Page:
However, it becomes particularly dicey when the patient has an index admission for COVID-19, is treated and released, and returns after deterioration. A Centers for Disease Control and Prevention (CDC) study found that one in 11 patients hospitalized for COVID-19 were readmitted to the same hospital within two months (March-August 2020). Is the pneumonia still a manifestation of the original COVID-19 infection, or has another clinical process intervened?

ICD-10-CM incorporated the new code, J12.82, Pneumonia due to coronavirus disease 2019, in October 2020. There is a “code first” instruction for U07.1, COVID-19. This means that if the provider is diagnosing the patient with COVID-19 pneumonia, the patient is to be coded with underlying COVID-19 at the same time.

We are getting a code for “post-COVID-19 condition” on Oct. 1, 2021, U09.9, straight from the World Health Organization’s (WHO’s) version of ICD-10. The ICD-10-CM instruction will be to code first the specific condition that resulted from COVID-19. ICD-10-CM is pretty clear that sequelae do not occur during acute episodes of illness. Additionally, WHO’s instructional note cautions that “this code is not to be used in cases that still are presenting COVID-19.” My interpretation is that J12.82 will not be used with U09.9. This leaves us with the question of what to do with patients who have a delayed pneumonia presentation after completed treatment for acute COVID-19 infection. This is the condition that causes providers to use variable and often conflicting terminology like “relapsing,” “recurrent,” “recent,” and “post-COVID-19.”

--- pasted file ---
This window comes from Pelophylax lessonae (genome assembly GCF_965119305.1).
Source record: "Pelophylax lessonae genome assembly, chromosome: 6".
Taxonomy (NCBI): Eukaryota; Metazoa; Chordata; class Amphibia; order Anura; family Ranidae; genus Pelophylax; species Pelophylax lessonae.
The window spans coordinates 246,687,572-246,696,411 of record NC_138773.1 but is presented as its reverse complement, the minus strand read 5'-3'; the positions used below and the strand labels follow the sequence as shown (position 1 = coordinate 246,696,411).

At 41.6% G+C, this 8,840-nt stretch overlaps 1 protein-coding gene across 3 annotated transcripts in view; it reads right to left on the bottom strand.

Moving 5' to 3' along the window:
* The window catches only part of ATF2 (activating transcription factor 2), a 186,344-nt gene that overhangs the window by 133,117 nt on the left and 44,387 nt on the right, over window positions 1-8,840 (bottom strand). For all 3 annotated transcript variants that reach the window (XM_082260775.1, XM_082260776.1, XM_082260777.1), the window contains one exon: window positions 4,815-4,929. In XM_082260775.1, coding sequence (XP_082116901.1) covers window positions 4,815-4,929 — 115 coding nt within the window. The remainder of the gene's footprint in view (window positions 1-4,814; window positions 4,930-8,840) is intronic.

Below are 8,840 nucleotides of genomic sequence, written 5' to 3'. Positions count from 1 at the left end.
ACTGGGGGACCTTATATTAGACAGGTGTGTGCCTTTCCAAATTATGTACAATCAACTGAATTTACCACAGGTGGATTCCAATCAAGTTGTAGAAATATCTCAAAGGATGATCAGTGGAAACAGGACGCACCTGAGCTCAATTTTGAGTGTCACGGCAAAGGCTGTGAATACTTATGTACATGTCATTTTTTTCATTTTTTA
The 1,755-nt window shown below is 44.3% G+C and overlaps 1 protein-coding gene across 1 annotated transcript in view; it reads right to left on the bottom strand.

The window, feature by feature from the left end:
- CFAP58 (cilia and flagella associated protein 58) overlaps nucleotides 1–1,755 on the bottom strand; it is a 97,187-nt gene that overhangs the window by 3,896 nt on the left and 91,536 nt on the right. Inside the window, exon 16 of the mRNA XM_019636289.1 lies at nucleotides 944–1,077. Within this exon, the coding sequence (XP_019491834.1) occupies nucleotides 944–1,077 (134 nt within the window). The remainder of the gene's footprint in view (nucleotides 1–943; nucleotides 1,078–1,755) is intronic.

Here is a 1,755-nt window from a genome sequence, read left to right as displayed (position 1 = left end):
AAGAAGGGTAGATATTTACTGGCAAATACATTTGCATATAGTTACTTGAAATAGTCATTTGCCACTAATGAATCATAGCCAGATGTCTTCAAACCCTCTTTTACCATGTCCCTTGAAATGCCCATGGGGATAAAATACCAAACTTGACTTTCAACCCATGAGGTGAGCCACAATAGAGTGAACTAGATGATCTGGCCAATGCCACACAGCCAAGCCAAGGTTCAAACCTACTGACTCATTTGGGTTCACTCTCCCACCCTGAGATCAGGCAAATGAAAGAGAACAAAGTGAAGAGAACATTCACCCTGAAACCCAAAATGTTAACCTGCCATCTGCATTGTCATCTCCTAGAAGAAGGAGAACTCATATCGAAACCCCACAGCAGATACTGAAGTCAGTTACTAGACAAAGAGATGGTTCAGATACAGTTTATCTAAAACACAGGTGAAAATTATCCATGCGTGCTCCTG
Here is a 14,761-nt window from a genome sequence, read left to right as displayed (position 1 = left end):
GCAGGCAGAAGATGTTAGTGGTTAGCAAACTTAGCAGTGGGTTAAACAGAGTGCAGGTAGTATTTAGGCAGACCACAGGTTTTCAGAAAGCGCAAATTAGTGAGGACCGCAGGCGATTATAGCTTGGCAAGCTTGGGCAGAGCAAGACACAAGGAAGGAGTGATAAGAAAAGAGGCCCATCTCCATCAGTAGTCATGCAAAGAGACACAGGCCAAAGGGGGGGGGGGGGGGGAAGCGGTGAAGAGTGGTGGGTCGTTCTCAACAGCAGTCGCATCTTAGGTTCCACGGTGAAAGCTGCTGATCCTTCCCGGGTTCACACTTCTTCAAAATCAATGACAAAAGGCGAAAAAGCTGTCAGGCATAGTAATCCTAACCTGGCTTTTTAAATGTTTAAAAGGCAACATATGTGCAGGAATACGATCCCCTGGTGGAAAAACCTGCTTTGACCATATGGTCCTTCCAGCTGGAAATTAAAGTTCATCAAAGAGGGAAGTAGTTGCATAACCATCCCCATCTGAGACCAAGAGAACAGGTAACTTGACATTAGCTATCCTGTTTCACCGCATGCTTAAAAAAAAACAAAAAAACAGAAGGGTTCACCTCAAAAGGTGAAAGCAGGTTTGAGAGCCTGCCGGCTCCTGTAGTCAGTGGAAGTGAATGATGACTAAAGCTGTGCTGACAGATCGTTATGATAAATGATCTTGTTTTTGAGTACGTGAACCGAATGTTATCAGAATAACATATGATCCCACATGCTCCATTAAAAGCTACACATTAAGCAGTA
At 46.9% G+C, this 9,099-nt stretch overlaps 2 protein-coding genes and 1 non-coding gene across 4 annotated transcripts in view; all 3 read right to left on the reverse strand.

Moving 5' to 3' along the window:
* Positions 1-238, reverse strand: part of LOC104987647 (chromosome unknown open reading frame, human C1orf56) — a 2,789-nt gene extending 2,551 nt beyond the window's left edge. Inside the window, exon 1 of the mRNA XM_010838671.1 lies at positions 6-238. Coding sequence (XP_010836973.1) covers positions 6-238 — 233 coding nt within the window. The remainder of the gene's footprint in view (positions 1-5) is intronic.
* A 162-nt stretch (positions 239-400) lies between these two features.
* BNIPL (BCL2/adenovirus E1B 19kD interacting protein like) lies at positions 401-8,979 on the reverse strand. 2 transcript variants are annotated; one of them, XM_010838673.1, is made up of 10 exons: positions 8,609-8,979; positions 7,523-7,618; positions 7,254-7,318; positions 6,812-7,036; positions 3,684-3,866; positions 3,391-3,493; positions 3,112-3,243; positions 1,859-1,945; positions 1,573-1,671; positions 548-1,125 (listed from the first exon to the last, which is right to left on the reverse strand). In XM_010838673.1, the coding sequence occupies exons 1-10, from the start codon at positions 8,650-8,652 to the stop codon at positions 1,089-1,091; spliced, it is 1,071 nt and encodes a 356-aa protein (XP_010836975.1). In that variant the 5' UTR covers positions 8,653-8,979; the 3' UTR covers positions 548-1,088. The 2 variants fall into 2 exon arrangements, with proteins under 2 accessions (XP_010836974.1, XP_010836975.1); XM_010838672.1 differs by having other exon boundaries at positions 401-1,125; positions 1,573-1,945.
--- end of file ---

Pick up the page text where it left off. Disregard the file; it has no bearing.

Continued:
If the patient has a secondary bacterial infection and is not believed to have COVID-19 presently, they should have the appropriate code assigned for a different form of pneumonia. If it is documented as “probable gram-negative pneumonia,” J15.6, Pneumonia due to other gram-negative bacteria, would be used. Other bacterial pneumonias would have their corresponding specific codes if an organism was identified, and J15.9, Unspecified bacterial pneumonia, would be the correct way to capture “secondary bacterial pneumonia.” If a viral pneumonia is diagnosed, the code would be J12.9, Viral pneumonia, unspecified. The code that identifies the component of a prior COVID-19 infection would be Z86.16, Personal history of COVID-19.

The situation that proves problematic is the post-acute COVID-19 patient. A categorization schema I found out of the United Kingdom breaks down the three phases seen in this viral scourge best (COVID-19 rapid guideline: managing the long-term effects of COVID-19):

  • Acute COVID-19 (signs and symptoms of COVID-19 for up to four weeks);
  • Ongoing symptomatic COVID-19 (signs and symptoms from four weeks to 12 weeks); and
  • Post-COVID-19 syndrome (signs and symptoms that develop during or after an infection consistent with COVID-19, continue for more than 12 weeks, and are not explained by an alternative diagnosis).

I really like the “ongoing symptomatic COVID-19” description. It explains that the symptoms are persisting longer than typical acute COVID-19, but it establishes that the practitioner still believes there is current COVID-19 infection. This gives the coder permission to pick up U07.1, in my opinion.